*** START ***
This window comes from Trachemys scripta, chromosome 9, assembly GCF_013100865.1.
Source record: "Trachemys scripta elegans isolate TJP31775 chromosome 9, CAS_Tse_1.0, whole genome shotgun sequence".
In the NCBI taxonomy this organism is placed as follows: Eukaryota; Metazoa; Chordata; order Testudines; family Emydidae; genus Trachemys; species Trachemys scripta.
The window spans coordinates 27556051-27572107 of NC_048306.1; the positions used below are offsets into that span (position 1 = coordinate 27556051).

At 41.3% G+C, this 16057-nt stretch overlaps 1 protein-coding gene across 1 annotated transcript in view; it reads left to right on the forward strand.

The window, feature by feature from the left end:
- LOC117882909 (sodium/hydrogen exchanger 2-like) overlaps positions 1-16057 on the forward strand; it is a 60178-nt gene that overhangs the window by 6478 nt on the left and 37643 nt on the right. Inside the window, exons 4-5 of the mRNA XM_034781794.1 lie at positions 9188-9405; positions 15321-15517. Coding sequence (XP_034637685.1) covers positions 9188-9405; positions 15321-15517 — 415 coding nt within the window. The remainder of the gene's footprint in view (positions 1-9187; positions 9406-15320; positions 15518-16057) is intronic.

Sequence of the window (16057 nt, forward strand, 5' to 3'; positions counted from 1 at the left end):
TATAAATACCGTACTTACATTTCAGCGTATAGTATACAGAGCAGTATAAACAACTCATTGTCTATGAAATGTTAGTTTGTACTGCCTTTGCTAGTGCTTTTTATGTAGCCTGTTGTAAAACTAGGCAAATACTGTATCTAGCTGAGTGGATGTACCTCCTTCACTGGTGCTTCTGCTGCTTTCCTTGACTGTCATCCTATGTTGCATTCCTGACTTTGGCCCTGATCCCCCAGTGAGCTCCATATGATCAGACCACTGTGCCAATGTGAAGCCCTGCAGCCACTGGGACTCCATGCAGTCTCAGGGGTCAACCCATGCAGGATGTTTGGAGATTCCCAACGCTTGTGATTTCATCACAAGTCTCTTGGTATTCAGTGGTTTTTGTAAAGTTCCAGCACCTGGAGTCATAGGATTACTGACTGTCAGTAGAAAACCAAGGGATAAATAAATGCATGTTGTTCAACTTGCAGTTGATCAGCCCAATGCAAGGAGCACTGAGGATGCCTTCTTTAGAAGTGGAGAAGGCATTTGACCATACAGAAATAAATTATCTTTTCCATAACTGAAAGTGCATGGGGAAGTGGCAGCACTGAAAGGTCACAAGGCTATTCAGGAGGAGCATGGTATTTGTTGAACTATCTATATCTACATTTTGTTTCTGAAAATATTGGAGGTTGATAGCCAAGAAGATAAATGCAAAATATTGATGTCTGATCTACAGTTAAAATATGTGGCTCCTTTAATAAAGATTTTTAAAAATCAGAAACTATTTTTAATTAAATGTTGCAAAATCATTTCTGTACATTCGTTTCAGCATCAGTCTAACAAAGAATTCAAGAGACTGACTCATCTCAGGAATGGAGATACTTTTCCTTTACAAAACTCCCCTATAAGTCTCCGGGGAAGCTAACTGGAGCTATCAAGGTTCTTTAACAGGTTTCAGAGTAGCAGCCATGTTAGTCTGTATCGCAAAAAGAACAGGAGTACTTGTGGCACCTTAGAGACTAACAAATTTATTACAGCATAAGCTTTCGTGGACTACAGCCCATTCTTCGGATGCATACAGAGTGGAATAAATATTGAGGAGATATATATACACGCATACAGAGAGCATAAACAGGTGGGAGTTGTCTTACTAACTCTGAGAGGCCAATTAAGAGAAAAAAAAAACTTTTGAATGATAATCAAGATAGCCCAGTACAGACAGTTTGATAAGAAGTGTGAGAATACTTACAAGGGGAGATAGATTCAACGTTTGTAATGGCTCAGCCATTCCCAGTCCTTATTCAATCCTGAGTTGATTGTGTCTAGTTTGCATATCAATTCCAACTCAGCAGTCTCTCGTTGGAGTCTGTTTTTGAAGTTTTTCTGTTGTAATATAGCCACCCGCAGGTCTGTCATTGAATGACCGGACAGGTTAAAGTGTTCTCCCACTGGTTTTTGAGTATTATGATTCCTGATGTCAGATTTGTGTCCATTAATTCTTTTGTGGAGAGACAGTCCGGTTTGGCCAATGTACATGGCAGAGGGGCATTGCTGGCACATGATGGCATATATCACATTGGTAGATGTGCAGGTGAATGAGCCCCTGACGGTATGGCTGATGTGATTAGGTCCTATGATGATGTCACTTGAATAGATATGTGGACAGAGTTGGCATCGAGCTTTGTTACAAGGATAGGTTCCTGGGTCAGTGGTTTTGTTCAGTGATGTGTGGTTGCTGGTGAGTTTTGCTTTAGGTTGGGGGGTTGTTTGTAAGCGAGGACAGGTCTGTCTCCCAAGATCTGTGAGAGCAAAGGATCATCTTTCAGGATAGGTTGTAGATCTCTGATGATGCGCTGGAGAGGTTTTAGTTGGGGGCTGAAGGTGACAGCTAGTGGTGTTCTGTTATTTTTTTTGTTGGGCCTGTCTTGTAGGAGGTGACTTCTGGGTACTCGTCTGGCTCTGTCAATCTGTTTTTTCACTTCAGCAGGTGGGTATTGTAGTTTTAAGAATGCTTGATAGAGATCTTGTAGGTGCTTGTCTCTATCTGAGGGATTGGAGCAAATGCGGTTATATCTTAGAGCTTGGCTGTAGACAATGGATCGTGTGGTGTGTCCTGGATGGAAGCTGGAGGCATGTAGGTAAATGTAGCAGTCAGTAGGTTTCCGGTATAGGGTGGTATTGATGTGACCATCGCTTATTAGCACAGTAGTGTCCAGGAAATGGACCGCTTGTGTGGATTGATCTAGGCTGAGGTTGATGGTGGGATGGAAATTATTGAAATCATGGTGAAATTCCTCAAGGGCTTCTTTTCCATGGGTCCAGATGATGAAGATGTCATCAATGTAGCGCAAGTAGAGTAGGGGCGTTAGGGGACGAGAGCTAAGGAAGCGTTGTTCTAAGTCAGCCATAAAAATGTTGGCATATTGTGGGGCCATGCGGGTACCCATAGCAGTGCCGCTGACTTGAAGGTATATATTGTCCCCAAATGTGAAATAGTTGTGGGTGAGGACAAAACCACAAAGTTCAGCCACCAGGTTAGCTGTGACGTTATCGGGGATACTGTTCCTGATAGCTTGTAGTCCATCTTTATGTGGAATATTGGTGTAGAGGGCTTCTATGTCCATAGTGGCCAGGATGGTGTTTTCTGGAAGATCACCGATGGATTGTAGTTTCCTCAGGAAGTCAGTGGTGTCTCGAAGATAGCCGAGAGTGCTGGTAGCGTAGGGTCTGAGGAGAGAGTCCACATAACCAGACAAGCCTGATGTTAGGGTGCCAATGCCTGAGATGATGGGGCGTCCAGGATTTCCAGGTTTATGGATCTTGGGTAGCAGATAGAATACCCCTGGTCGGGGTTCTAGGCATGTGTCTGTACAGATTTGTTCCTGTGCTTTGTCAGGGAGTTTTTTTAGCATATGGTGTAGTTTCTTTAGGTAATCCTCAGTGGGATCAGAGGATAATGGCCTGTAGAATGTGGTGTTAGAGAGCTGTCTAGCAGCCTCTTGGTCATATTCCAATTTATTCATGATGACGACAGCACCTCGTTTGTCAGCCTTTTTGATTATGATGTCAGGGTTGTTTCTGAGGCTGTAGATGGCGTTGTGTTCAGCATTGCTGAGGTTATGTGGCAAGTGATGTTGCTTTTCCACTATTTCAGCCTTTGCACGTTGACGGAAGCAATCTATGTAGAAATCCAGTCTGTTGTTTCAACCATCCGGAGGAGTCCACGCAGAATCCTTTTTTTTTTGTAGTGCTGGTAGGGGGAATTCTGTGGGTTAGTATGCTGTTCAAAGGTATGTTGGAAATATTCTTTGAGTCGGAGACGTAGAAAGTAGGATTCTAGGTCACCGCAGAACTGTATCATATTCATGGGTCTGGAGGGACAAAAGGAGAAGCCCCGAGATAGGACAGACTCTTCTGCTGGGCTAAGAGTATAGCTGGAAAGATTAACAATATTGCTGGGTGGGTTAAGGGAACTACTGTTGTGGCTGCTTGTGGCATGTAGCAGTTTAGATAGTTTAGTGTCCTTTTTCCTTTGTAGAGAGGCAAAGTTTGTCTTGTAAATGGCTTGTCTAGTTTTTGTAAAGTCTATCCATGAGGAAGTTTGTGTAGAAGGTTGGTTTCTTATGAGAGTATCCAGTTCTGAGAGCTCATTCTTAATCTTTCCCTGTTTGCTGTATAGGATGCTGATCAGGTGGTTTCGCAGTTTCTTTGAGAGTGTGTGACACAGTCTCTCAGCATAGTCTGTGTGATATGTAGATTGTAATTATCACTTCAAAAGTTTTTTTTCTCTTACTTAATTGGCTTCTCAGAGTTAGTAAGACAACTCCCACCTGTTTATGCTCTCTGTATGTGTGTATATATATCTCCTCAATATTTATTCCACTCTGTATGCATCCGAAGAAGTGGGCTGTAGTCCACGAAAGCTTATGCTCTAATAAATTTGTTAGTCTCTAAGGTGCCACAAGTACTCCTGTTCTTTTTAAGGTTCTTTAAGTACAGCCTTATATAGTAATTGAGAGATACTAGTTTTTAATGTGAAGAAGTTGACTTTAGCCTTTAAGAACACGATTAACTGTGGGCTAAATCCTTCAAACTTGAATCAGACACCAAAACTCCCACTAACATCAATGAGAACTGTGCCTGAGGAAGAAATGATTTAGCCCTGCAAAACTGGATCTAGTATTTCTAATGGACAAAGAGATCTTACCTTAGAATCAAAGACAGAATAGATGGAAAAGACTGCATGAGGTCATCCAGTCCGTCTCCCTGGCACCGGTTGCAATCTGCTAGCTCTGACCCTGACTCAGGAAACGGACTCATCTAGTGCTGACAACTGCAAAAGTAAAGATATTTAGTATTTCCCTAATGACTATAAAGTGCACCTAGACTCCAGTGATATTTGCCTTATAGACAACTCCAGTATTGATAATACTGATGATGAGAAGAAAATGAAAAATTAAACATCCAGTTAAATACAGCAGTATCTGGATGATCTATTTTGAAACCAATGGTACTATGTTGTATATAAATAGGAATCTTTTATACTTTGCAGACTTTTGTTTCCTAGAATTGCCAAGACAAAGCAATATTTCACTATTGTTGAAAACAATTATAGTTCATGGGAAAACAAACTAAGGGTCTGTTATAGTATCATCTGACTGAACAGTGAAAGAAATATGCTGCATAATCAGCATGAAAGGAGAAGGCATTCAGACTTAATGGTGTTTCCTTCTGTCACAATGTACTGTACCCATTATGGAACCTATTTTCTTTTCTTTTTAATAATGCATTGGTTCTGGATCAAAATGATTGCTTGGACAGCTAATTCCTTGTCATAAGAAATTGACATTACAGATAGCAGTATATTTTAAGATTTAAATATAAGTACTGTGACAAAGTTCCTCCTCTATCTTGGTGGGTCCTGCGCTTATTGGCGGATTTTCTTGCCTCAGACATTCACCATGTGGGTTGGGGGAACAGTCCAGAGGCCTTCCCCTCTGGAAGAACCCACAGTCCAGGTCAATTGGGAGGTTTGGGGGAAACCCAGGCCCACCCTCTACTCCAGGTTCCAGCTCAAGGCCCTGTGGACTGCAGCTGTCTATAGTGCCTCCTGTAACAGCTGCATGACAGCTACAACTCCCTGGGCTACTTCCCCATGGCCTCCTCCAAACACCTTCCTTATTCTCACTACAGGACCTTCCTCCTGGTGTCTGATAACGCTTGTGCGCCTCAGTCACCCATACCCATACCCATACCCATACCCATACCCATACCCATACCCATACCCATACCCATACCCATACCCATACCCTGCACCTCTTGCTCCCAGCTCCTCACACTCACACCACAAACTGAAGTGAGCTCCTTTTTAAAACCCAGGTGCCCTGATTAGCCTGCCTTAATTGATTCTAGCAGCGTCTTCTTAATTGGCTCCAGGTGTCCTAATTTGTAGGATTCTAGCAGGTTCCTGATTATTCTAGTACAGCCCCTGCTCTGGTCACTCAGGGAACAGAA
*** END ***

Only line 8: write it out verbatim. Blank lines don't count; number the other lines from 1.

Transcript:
Sequence of the window (16057 nt, forward strand, 5' to 3'; positions counted from 1 at the left end):